Welcome to the first in a new series giving the human face behind some of the blogs you can find on the Liberal Democrat Blogs aggregator.
Today it is Caron Lindsay, who blogs at Caron’s Musings.
1. What’s your formative political memory?
Watching Roots when I was nine. I was shocked to the core by the cruelty towards the slaves, the very idea that people could be bought and sold and, I think crucially, by the fact that such abuse can be stopped if good people take action.
2. When did you start blogging?
September 9th 2006.
3. Why did you start blogging?
I never wanted to just write about politics, but I thought I could help the Lib Dem cause during the hours when it would have been rude to deliver leaflets. I felt that there was a need for something which could simply explain liberal ideas to people who had no interest in politics and to be a bit of an antidote to the bile from the right wing tabloid press.
4. What five words would you use to describe your blog?
Random, liberal, eclectic (and this one has been used by Malcolm Harvey in the 2010 Total Politics Guide to Political Blogging), fair and unpredictable.
5. What five words would you use to describe your political views?
Leftie, liberal, peace loving hippy.
6. Which post have you most liked writing in the last year (and why)?
2010 was the most emotionally and politically intense year I’ve ever experienced. The potent cocktail of emotions and adrenaline during the General Election and the formation of the Coalition (and since) fuelled some posts I’m quite proud of. I can’t say I really enjoyed writing them, though.
I’m going to pick is the interview I did with Jo Swinson on the day Lib Dem Voice let me loose as guest editor. Rather than have me frantically scribble notes, my daughter had set things up so I could record the conversation. We ended up having a 20 minute chat on a huge range of topics from how the coalition was going down on the streets of East Dunbartonshire to her recent visit to Nigeria, to her work on allergies, to sport and gender stereotyping. We were both pretty relaxed and it felt like a proper, illuminating, grown up conversation which I wanted to report in pretty much that style.
7. Which post have you most liked reading in the last year (and why)?
My shortlist for this had a fair few Elephant posts on it, but the one I’ve chosen is one where he describes the workings of the economic cycle. The fluffy one at his educational best.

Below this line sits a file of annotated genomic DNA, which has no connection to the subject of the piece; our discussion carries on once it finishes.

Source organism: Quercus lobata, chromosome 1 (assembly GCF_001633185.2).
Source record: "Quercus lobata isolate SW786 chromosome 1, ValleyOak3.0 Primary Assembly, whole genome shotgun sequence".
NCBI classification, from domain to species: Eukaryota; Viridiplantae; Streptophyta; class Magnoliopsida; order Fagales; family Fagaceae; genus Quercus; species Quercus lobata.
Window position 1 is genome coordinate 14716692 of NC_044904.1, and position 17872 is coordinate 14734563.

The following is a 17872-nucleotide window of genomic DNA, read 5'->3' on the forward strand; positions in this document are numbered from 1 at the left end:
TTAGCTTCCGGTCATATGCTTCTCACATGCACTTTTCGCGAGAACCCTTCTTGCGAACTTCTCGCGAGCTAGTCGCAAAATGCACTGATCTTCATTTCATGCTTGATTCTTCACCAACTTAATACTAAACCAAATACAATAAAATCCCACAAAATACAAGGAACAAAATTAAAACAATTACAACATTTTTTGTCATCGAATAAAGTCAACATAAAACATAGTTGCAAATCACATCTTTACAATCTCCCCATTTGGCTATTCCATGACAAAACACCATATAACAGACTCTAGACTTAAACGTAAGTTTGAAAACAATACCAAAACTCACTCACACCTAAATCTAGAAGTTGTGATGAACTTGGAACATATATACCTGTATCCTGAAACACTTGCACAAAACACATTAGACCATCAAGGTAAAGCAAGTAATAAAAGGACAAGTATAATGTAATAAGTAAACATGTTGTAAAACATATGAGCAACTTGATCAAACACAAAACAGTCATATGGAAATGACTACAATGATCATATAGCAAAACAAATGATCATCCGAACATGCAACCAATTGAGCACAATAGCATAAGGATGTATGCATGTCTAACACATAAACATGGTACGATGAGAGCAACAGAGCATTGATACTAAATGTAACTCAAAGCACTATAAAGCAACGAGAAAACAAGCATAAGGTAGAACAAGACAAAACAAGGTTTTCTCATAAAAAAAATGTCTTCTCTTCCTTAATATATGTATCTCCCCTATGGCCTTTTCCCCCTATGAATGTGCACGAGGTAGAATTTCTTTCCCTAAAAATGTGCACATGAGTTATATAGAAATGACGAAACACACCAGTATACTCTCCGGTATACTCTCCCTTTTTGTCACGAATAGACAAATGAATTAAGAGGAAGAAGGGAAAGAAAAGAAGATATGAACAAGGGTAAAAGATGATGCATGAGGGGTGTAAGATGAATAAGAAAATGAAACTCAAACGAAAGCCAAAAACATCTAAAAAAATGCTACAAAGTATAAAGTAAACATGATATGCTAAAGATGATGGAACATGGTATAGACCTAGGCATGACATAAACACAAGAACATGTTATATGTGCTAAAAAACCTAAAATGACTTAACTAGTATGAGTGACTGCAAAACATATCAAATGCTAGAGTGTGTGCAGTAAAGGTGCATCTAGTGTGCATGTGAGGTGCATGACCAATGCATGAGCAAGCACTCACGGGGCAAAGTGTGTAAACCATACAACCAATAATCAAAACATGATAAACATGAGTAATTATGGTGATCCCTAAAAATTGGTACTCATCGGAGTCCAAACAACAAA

8. What’s your favourite YouTube clip?
It has to be Dan and Dan’s Daily Mail Song. I never get tired of listening to it. A brilliant satire on the British right wing tabloid press in general.
9. Which bloggers, writers or thinkers inspire you?
There are a few people whose every word I have to read because even though I may disagree, they present their arguments in a compelling and persuasive way. They’re all very different in approach. Lib Dem bloggers who are for me unmissable are:
- Jennie Rigg, for irreverence, originality, feminism and never holding back
- Sara Bedford, for the feisty and passionate way she pulls apart illiberal ideas
- Millennium Elephant, who is never brief, but who brilliantly explains complex ideas, particularly to do with the economy
- Lynne Featherstone, continuing to blog and speak out as she has done for years even though she’s a minister
- Cicero, even though his often prescient analysis of foreign and financial events scare the life out of me
- Mark Thompson for his interest in evidence-based policy making, particularly where drugs are concerned
In the wider blogosphere, I can’t miss:
- The Better Nation boys – they’ve done well with their thought provoking, intelligent and generally positive approach, even if they once cast me as the poster girl of the illiberal left
- Brian Taylor is the fairest and most intelligent political journalist I can think of
- The Burd is a relatively recent relevant and readable addition to the Scottish blogosphere
- Jack of Kent for explaining the intricacies of the legal system (with Lallands Peat Worrier and Love and Garbage doing the same job in Scotland)
My biggest political inspiration is Shirley Williams for the practical way she’s applied her liberal instincts in many ways through her career.
For campaigning influences, you don’t get much better than James Carville and Paul Begala who helped Bill Clinton win the White House in 92 and 96. I’ve recently re-read their Buck up, Suck up … And Come Back When You Foul Up, which has lessons for all of us. And it shows that being a maverick is no barrier to professional success.
10. Give us a surprising fact about yourself:
I have climbed proper hills in the past – real Munros. Only three of them, but it just goes to show that I can do the outdoors, even if I don’t like it.